Pre-bottled drinks that come in a biodegradable container still have a significant footprint in terms of sourcing, transportation and waste disposal. A truck delivering 10,000 biodegradable bottles of mineral water is just as polluting as a truck with 10,000 plastic bottles of mineral water.

Everything is made from something
Often, the materials biodgerables are made of require a good amount of natural resources to grow and extract. The crops have to be planted, watered, harvested and processed before they can become a beverage container.

Insufficient infrastructure
Buildings and cities aren’t properly equipped to handle biodegradables at scale. And because of confusion, biodegradables often end in the wrong place, creating inefficiencies in the traditional recycling process.

We're all paying for it.

Disposables are expensive. We pay for it every time we get a beverage, and it’s more than you think. On top of direct costs we experience as consumers or business owners, the financial burden extends far beyond the moment of purchase.

Hard cost
The price of a single-use container ranges from 10¢ to as much as 30¢, depending on the size, materials, printing, etc. Now think about the time it takes staff at coffee shops and offices to deal with disposable cups, the amount of space they take and the waste collection costs.

Buildings and offices
In a growing number of cities, buildings get fined for not complying with recycling regulations. This can add up to thousands of dollars per month. As a result, management companies and landlords have to increase monthly rent and maintenance fees.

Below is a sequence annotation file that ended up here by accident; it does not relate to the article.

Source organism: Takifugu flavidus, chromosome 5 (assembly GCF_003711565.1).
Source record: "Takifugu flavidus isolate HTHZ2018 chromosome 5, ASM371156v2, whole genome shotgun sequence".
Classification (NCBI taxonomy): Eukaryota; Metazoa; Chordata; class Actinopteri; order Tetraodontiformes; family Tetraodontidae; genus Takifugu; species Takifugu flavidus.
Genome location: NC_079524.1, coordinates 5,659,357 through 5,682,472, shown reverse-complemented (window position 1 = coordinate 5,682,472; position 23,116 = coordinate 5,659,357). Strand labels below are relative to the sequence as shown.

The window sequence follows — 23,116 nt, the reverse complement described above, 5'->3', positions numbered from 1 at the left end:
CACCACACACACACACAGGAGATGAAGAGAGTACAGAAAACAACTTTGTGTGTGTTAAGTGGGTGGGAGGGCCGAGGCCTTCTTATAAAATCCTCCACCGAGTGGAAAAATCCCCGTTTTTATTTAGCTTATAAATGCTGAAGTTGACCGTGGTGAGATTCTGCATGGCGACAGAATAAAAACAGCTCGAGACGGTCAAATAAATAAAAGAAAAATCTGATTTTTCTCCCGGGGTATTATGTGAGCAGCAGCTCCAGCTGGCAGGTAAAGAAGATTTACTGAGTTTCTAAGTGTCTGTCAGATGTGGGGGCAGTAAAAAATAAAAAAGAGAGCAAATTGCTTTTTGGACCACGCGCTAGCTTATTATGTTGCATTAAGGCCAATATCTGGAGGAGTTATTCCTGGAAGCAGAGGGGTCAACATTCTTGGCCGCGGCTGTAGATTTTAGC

Eventually waste has to be collected by a municipality. More trash means more work which means more money. Our taxes that could otherwise be invested in infrastructure, education, healthcare and community development are wasted on waste.

It’s hard to do the right thing. Really hard.

There’s no real end-to-end solution to help us consume a variety of beverages sustainably. Reusables have never been properly implemented in our distribution system, which makes them less convenient to use. So we revert back to the single-use plastic and paper cups. Yes, they are destroying the planet, but it’s the best we’ve got.

There’s no way to conveniently carry multiple reusable drinking containers, each suitable for a different type of beverage. What do you do with a coffee mug after you’re done drinking your coffee? Many people are willing to carry one reusable, but aren’t willing to carry three.

Cleaning reusable cups, mugs and straws requires special tools and a great deal of time. It’s absolutely impossible to do as a customer on the go. Because it’s a demanding task, reusables quickly become unpleasant to drink from. It’s one of the main reasons people abandon them at some point.

How many times have you lost your reusable bottle or cup? Losing them seems like it may be even more wasteful than just using conventional disposables. After all, these well-made reusables require more materials and energy to manufacture, not to mention deep pockets to replace.

We can do better than that.

Uno is the most comprehensive solution for eliminating single-use beverage containers. Our vision is simple: we should all have one incredible cup of our own that can be easily filled with all the beverages we love. No more paper cups, plastic bottles or straws. We’re partnering with the most forward-thinking workplaces and merchants to enable Uno anywhere you get beverages.